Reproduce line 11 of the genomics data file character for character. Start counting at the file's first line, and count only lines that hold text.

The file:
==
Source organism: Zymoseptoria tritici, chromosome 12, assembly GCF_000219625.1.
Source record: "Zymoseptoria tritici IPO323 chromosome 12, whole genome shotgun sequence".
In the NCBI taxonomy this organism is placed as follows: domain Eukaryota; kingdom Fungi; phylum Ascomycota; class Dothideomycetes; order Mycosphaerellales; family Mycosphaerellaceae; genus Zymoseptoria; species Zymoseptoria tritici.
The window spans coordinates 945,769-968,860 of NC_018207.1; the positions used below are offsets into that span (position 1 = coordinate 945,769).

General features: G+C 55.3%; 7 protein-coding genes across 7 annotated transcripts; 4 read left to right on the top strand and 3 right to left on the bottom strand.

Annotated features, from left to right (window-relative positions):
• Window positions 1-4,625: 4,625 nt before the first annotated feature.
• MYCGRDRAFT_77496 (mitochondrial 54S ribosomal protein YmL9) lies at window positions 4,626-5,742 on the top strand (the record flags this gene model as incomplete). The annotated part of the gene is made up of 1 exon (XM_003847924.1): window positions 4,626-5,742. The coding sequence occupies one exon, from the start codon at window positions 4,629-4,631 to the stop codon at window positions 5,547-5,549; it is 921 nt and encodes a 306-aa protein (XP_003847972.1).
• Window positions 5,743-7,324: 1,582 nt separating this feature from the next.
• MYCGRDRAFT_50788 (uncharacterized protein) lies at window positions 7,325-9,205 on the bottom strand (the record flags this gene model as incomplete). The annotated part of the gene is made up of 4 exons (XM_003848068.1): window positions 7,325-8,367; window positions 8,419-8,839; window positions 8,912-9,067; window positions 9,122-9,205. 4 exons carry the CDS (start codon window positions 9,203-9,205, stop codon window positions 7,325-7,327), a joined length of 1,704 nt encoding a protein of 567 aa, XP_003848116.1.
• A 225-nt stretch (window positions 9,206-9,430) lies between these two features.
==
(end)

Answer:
• A 225-nt stretch (window positions 9,206-9,430) lies between these two features.